So the yard sign was working great when we were new. The neighbors worked great for tenants and sources as we started to build our portfolio. And now that we are established, our existing tenants are our No. 1 source for our new tenants. This doesn’t mean you have to de- velop personal relationships with your tenants. Actually, I am suggesting the opposite. Just be deliberate, profes- sional, unwavering and committed to your business principles. The way to create productive and effective business relationships with your tenants is to treat them fairly and ethically and be responsive and professional. MAKE CUSTOMER SERVICE A PRIORITY Because we take care of our existing tenants, they stick around. And in the event we do have an opening, they are quick to find us a new tenant to fill it. There is a great point often missed, especially by part-time investors or landlords who are not yet fully vested in their business. They can become lacka- daisical and ignore a critical component of your real estate investment business. And that is customer service. You are no different from the owner of the local parlor around the corner or the local dry cleaner or the local oil change facility. Your reputation as a landlord, just
cated saying, “Hey, we’ve been on this street for over 10 years in this current rental, and we would now like to relo- cate into yours. We heard it’s coming available, and we’re ready.” 3 THE POWER OF YOUR REPUTATION AMONG EXISTING TENANTS Today we rarely advertise a property when it goes vacant. All we do is cir- culate among our existing tenants that we have a property coming available. We don’t need to do the yard sign any more. We simply send out an email or text describing the property we have, where it is, what it rents for and when it is becoming available. We have seen over time our exist- ing tenants are our best source for new tenants. They even approach us, unsolicited, almost on a regular basis saying, “Hey, if you have anything available or when you do, let us know, because I have a friend who is looking for a property and would like to occu- py” one of our properties.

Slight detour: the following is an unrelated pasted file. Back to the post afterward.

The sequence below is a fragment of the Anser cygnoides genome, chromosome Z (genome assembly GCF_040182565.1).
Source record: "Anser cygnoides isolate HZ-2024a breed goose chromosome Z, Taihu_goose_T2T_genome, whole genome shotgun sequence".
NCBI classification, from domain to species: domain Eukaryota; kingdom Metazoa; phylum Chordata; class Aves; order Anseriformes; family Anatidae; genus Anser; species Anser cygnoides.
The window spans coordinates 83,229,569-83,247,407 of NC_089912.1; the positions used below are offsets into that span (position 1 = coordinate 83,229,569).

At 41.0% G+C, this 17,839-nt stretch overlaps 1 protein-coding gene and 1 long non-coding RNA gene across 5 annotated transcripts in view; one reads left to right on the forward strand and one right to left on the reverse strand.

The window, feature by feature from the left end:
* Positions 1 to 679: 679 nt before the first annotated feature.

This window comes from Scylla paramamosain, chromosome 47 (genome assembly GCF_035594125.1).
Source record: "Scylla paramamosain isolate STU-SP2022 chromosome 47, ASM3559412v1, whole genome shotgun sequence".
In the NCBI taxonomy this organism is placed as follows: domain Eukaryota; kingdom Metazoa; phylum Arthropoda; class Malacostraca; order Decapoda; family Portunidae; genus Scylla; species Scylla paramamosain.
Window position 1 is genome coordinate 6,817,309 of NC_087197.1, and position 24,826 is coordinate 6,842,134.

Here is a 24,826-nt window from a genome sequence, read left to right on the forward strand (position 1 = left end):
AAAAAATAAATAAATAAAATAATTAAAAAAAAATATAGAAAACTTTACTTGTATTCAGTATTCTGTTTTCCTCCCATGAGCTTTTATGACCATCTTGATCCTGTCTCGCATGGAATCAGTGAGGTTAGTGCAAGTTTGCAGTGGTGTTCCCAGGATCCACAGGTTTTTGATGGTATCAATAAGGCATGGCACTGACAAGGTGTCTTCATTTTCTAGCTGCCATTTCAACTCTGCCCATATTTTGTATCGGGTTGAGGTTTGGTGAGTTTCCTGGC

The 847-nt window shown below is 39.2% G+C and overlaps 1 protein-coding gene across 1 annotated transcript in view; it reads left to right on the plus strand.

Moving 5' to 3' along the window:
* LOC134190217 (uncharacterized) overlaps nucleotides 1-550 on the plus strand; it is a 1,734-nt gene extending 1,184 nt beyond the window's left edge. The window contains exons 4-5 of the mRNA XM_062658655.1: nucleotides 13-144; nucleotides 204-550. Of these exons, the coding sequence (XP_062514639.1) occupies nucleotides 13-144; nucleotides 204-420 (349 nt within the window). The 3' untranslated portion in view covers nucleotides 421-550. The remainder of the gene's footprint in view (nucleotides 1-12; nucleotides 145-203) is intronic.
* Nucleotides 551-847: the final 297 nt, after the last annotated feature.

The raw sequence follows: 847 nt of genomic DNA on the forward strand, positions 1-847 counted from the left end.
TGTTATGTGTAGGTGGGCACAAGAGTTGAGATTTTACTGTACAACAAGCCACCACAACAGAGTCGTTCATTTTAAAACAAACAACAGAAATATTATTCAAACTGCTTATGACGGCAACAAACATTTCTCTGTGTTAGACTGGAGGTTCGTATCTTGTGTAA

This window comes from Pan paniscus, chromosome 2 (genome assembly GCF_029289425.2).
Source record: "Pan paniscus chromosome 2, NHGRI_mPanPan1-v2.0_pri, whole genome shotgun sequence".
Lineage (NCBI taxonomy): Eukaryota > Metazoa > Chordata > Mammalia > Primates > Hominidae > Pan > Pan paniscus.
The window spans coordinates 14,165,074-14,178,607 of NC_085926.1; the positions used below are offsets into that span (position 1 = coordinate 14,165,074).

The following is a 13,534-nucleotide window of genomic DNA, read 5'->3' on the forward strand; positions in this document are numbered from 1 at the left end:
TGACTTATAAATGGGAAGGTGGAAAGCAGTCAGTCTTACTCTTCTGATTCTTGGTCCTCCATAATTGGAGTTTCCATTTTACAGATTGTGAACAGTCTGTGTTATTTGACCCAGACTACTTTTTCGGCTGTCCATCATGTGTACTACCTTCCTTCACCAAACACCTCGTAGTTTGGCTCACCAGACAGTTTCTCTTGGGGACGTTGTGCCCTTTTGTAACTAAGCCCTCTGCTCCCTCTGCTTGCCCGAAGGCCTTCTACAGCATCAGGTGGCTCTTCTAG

Tenants will talk, obviously, as they are out in the front yard or at the mail- box or at a social gathering. And word quickly travels as to who is happy with their landlord and who is not. If your tenants speak poorly of you, it’s go- ing to be very difficult to find an occupant for that rental the next time it goes vacant. Those tenants will talk to other potential tenants, and word travels fast that, “Hey, you might want to avoid that particular property due to the landlord.” For us, the opposite was true, and we were able to leverage and take advantage of our good reputation. Our tenants talked among the other tenants around that particular property, and they talked positively. We took care of our tenants. We took care of the property, and we took care of the yard. We did the proper maintenance. We were responsive, we were ethical, and we were fair. By the time the second tenants moved out due to that divorce situa- tion, the neighbors two doors down were calling us before they even va-
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BY KEVIN GUZ
Kevin Guz is a Dallas, Texas-based residential real estate investor with more than 10 years of investing experience. He owns a HomeVestors (or “We Buy Ugly
Houses”) franchise as well as the Clear Key compa- nies, which focus on residential real estate wholesal- ing, rental property management and self-storage leasing. He also is a licensed real estate agent in the state of Texas. He enjoys sharing his ongoing personal experiences, perspectives and learnings from his start as a part-time or “weekend investor” and full-time corporate professional through his ultimate transition to a full-time real estate investor and business owner. You can listen to his podcasts at www.blogtalkradio.com/kevinguz.
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